Stages

Meet Harvey, the Pooka. Elwood Will Buy Everyone a Drink in Court Theatre’s Harvey

Wodistch, Price, Carle and Kane. Photos by Michael Brosilow.

Who’s to say what “crazy” means? And is it really crazy to have a special friend that most people can’t see? Maybe it just takes a good imagination to see a special friend, even if he is a 6-foot-tall white rabbit named Harvey.

You might believe this after seeing Mary Chase’s play, Harvey, now on stage at Court Theatre, directed by Devon de Mayo. Harvey is that 6-foot-tall white rabbit and he is introduced to us by Elwood P. Dowd, played by Timothy Edward Kane in a warm, genial, slightly off-kilter way. Elwood is everyone’s friend and he’ll be sure to buy you a drink at Charlie’s and introduce you to Harvey. ”I always have a wonderful time, wherever I am, whoever I’m with,” Elwood says. We learn that Elwood is not the only person who sees Harvey.

Elwood’s sister, Veta (Karen James Wodistch) is a social climber and has marital aspirations for her daughter Myrtle Mae (Sarah Price). Both Veta and Myrtle Mae think Elwood (who owns the family mansion) is ruining their lives. Veta despairs after Elwood arrives unannounced at her society tea and introduces Harvey to all her guests. She decides Elwood has to be committed to a psychiatric hospital.

Much of the play is set at Chumley’s Rest, where Veta explains to Dr. Sanderson (Erik Hellman) why she wants Elwood committed. “I cannot stand another day of that Harvey. Myrtle and I have to set a place at the table for Harvey. We have to move over on the sofa and make room for Harvey. We have to answer the telephone when Elwood calls Harvey.”

The rest of the play is a series of comic scenes in a case of mistaken insanity. Veta brings Harvey for commitment but the doctors decide it’s Veta herself who should stay at Chumley’s Rest. Elwood, always amenable to whatever is proposed, is happy to visit, as long as Harvey can stay too.

Dr. Chumley inspects Harvey’s hat. Jennifer Latimore, Smith and Hellman.

Dr. Chumley, the distinguished psychiatrist (A.C. Smith), meets Harvey too and learns that Harvey can predict the future and sometimes make things happen that no one was expecting. The doctor confesses a wish to Elwood; he hopes that Harvey can arrange it. “I’d go to Akron,” he says. He would spend two weeks drinking cold beer with a beautiful silent woman.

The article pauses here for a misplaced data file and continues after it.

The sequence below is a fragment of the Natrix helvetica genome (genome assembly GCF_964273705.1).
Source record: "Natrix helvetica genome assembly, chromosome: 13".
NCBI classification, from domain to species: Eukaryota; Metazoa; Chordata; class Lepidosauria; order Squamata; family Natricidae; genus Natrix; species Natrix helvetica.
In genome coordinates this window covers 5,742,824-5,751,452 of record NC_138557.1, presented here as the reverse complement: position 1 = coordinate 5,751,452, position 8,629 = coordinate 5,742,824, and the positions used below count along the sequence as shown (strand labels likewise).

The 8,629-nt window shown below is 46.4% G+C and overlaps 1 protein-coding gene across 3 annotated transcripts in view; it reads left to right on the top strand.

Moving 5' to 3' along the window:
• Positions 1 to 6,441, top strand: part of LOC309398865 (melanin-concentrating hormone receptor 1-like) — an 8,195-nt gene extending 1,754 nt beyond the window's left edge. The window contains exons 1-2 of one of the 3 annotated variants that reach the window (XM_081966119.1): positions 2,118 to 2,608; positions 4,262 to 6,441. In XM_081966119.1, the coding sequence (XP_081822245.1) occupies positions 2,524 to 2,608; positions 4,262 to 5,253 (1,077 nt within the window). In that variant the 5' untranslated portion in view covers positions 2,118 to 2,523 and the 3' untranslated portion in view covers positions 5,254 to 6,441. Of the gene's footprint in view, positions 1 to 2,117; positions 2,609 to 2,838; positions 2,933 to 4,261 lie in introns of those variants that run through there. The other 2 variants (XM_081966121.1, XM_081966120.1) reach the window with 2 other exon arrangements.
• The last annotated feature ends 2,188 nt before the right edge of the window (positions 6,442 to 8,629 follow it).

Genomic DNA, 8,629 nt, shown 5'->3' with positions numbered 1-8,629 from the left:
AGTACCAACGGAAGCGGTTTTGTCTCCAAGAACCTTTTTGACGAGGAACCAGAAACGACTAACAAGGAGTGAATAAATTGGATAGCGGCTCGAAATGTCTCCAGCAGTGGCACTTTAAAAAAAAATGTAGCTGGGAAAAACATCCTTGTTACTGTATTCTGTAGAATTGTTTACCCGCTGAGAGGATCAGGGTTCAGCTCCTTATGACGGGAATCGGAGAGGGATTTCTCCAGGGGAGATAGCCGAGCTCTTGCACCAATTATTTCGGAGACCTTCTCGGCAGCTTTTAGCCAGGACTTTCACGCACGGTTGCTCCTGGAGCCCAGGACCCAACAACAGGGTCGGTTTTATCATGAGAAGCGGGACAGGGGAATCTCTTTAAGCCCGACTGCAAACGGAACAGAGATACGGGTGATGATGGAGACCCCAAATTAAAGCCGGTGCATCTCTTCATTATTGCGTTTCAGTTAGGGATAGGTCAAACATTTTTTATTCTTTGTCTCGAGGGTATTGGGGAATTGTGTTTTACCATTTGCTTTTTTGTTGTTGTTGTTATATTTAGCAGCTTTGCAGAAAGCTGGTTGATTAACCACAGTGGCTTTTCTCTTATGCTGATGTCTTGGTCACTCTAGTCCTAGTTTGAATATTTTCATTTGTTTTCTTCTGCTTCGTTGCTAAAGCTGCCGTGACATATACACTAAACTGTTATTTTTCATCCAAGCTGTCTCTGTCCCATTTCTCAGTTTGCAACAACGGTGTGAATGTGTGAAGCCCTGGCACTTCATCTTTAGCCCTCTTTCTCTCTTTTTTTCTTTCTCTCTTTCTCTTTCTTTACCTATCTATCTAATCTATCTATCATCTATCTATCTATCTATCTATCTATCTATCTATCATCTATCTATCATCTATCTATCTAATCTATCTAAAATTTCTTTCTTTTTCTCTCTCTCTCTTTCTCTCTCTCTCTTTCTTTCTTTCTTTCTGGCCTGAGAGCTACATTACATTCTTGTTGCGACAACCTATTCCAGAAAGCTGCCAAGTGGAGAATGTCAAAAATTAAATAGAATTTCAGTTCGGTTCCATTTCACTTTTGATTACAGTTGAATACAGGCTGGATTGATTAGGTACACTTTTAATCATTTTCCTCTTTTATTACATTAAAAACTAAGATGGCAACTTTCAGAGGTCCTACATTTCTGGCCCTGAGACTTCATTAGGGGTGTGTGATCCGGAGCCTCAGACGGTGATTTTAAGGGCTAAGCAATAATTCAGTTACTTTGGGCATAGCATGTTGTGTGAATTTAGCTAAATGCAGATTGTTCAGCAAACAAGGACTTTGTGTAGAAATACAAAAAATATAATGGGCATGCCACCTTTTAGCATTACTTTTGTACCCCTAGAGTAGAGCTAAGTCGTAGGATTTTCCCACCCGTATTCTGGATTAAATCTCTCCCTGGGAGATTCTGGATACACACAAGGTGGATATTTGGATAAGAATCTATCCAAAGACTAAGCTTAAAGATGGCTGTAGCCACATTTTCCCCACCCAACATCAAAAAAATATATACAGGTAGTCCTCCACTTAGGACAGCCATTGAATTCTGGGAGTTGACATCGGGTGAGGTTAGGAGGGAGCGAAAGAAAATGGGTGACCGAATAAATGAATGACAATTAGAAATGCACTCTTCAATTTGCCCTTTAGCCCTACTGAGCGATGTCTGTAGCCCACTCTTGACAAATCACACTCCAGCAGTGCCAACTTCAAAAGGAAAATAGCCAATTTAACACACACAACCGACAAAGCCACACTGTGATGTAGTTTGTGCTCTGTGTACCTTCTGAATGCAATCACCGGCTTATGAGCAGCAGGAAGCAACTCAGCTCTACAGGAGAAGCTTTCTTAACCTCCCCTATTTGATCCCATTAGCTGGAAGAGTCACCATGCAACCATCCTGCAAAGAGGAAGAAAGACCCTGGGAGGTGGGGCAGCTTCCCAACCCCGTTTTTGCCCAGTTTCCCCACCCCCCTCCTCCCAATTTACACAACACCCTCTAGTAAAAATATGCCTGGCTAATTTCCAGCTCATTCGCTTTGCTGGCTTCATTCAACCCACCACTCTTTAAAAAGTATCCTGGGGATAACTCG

Harvey may seem like a bit of theatrical fluff, and it is a charming, funny play about a man who you would enjoy having a drink with, even if you’re a teetotaler. But Harvey has its serious sides too. It reminds us of how mental patients used to be treated (cold baths, strait jackets, injections of mysterious fluids) and that a hallucinatory man (Elwood) is more credible to the hospital powers than a mostly sane woman (Veta).

Harvey is a Pooka, and Elwood takes pains to tell everyone that. In case you are not aware of Harvey’s provenance, Court provides a page in the playbill to describe the Pooka, a mischievous Irish spirit that takes on the shape of familiar animals. W.B. Yeats, who wrote about Pookas in his 1888 book, Fairy and Folk Tales of the Irish Peasantry, thought the Pooka was the forefather of Shakespeare’s Puck.

Court’s production is marked by excellent performances by Kane as Elwood, Wodistch as Veta, and Smith and Hellman as the two doctors. Amy J. Carle makes the most of the three roles she plays as Aunt Ethel, Betty Chumley and the taxi driver.

Harvey’s scenic design by Courtney O’Neill is staged on two sets that are switched back and forth by a crew dressed as nurses or maids. The sitting room at the Dowd mansion becomes the reception area at Chumley’s Rest. Izumi Inaba’s costume design captures the mid-century spirit, especially for the female characters.

Harvey opened on Broadway in 1944 (it ran for 1,775 performances) and won the 1945 Pulitzer Prize for Drama. If you’ve seen the 1950 film version starring James Stewart, it’s probably hard to get that out of your head to appreciate a new stage interpretation. Kane’s performance as the amiable, alcoholic, hallucinatory Elwood is certainly reminiscent of Stewart’s rendering. Kane has proved his acting versatility with several Court productions, ranging from silly to horrific. Kane played the leading role in Court’s One Man, Two Guvnors in 2016 and was brilliant as the Poet in An Iliad in 2011 and 2013.

Harvey continues at Court Theatre, 5535 S. Ellis Ave., through June 11. Tickets are $48-68 for performances Wednesday-Sunday.

Categories: Stages, Theater

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